Required Rate of Return
Required Rate of Return

See Also:
Valuation Methods
Arbitrage Pricing Theory
Capital Budgeting Methods
Discount Rates NPV
Internal Rate of Return Method

Required Rate of Return

The required rate of return, defined as the minimum return the investor will accept for a particular investment, is a pivotal concept to evaluating any investment. It is supposed to compensate the investor for the riskiness of the investment. If the expected return of an investment does not meet or exceed the required rate of return, the investor will not invest. The required rate of return is also called the hurdle rate of return.

Required Rate of Return Explanation

Required rate of return, explained simply, is the key to understanding any investment. This essentially requires determining the investor’s cost of capital. The investment will be attractive as long as the expected returns on the project or investment exceed the cost of capital. The cost of capital can be the cost of debt, the cost of equity, or a combination of both.
If the investor is a company considering the required rate of return on a corporate project, then calculating the cost of debt is simple. It is the interest rates on the company’s debt obligations. If the company has numerous differing debt obligations, then use the weighted average of those interest rates to find the cost of debt.
Calculating the cost of equity can be done using the capital asset pricing model (CAPM). Estimate this by finding the cost of equity of projects or investments with similar risk. Like with the cost of debt, if the company has more than one source of equity – such as common stock and preferred stock – then the cost of equity will be a weighted average of the different return rates.

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Required Rate of Return Formula

The core required rate of return formula is:

Required rate of return = Risk-Free rate + Risk Coefficient(Expected Return – Risk-Free rate)

Required Rate of Return Calculation

The calculations appear more complicated than they actually are. Using the formula above. See how we calculated it below:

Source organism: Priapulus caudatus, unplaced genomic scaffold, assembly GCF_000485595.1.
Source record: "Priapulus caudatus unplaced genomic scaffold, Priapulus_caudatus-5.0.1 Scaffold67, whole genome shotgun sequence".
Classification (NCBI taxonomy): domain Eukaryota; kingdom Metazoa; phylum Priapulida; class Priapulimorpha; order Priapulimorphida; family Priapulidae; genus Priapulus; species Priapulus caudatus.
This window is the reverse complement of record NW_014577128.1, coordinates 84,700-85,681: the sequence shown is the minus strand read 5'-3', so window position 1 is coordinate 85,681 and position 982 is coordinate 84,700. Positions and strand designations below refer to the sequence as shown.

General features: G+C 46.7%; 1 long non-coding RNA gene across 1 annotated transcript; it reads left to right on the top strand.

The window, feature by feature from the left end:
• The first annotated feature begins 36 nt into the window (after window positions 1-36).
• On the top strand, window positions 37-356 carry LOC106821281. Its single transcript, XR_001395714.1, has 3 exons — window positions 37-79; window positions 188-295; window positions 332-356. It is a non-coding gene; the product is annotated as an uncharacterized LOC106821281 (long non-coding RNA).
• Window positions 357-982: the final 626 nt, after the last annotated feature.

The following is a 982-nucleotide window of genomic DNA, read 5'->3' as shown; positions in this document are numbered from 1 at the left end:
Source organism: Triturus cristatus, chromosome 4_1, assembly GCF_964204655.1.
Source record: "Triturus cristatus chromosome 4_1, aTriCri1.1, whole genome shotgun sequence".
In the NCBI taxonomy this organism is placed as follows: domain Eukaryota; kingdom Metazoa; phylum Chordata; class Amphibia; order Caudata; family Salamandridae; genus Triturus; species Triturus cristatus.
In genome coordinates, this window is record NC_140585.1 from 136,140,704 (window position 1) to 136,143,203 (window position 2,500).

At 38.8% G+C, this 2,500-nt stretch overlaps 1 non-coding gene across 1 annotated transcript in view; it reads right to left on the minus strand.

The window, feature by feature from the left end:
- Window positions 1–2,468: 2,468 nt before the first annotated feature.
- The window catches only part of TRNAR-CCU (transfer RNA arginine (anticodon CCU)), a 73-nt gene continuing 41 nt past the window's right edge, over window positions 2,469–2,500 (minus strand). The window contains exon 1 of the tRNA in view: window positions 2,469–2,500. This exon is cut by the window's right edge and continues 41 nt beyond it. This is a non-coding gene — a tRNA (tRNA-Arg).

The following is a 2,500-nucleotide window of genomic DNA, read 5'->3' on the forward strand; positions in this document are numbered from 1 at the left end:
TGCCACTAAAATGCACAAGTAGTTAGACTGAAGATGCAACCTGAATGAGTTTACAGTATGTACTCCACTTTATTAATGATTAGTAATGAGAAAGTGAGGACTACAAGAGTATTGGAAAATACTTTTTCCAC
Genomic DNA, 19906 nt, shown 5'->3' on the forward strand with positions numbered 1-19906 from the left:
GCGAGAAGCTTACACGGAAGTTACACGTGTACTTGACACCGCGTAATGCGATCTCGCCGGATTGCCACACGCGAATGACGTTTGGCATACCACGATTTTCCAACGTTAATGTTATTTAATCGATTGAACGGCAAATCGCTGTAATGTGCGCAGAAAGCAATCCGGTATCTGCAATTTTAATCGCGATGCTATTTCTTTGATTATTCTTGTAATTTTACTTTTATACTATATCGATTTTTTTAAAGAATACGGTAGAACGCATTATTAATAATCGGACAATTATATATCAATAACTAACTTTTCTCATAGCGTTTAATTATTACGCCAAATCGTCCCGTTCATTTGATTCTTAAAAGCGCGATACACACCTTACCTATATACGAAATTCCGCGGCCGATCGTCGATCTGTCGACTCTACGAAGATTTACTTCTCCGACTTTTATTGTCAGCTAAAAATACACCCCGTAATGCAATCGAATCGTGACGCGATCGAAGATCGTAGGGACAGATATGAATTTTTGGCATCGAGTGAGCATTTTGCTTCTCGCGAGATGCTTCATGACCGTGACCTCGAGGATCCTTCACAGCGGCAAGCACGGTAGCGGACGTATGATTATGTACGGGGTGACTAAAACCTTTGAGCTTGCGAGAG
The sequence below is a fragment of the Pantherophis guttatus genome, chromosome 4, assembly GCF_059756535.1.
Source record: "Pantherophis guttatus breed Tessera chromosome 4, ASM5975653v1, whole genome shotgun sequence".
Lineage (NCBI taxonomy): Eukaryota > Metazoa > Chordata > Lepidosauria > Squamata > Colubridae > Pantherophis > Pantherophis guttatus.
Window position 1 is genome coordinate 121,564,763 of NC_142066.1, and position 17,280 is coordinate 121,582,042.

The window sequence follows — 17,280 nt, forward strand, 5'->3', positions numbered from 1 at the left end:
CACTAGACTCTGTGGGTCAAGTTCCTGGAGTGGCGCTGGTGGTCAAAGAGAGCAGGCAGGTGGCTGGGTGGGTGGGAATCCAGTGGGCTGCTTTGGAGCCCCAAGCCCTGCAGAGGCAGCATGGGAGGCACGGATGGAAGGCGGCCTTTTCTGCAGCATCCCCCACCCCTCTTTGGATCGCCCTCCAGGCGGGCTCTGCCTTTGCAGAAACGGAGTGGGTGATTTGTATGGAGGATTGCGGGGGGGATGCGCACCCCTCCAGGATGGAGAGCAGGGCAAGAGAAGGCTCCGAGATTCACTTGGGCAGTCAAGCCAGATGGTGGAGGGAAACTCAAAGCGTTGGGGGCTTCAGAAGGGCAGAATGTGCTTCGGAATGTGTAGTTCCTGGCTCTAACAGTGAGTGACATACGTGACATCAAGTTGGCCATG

Required rate of Return = .07 + 1.2($100,000 – .07) = $119,999.99


Risk-Free rate = 7%
Risk Coefficient = 1.2
Expected Return = $100,000

Weighted Average Cost of Capital (WACC)

Combining the cost of equity and the cost of debt in a weighted average will give you the company’s weighted average cost of capital, or WACC. Consider this rate to be the required rate of return, or the hurdle rate of return, that the proposed project’s return must exceed in order for the company to consider it a viable investment.

Required Rate of Return for Investments

In terms of investments, like stocks, bonds, and other financial instruments, the required rate of return refers to the necessary expected return on the investment needed by the investor in order for him to consider investing. This rate can be based on investments with similar risk, or it can be the rate of the investor’s next best alternative investment opportunity.
For example, if an investor has his money in a savings account earning 5% annual interest, and he is considering investing in a risk-free treasury bond, then he might say the return on assets for such an investment is 5%. The treasury bond must yield more than 5% per year for the investor to consider taking his money out of the savings account and investing it in the bond. In this case, the investor’s required rate of return would be 5%.

Required Rate of Return Example

For example, Joey works for himself as a professional stock investor. Because he is highly analytical, this work perfectly fits him. Joey prides himself on his ability to evaluate where the market is and where it will be.
Joey knows his next investment option is high-stakes and risky. He wants to know his required rate of return on equity for a stock he is thinking about investing in. Joey performs the calculation below to find his answer:
Required Rate of Return = .07 + 1.2($100,000 – .07) = $119,999.99
Risk-Free rate = 7%
Risk Coefficient = 1.2
Expected Return = $100,000
Joey decides that his investment is not a good decision because his required rate of return is quite high. He resolves to find less risky decisions in order to protect the success he has already created. Without calculating his required rate of return on stock Joey could have ruined everything that he has created so far. Joey uses this experience to humble himself as he moves forward.
Managing your investments can be overwhelming and difficult to do, but it’s an important part of being a successful CFO. To learn other ways to add value to your company, download the free 7 Habits of Highly Effective CFOs to find out how you can become a more valuable financial leader.
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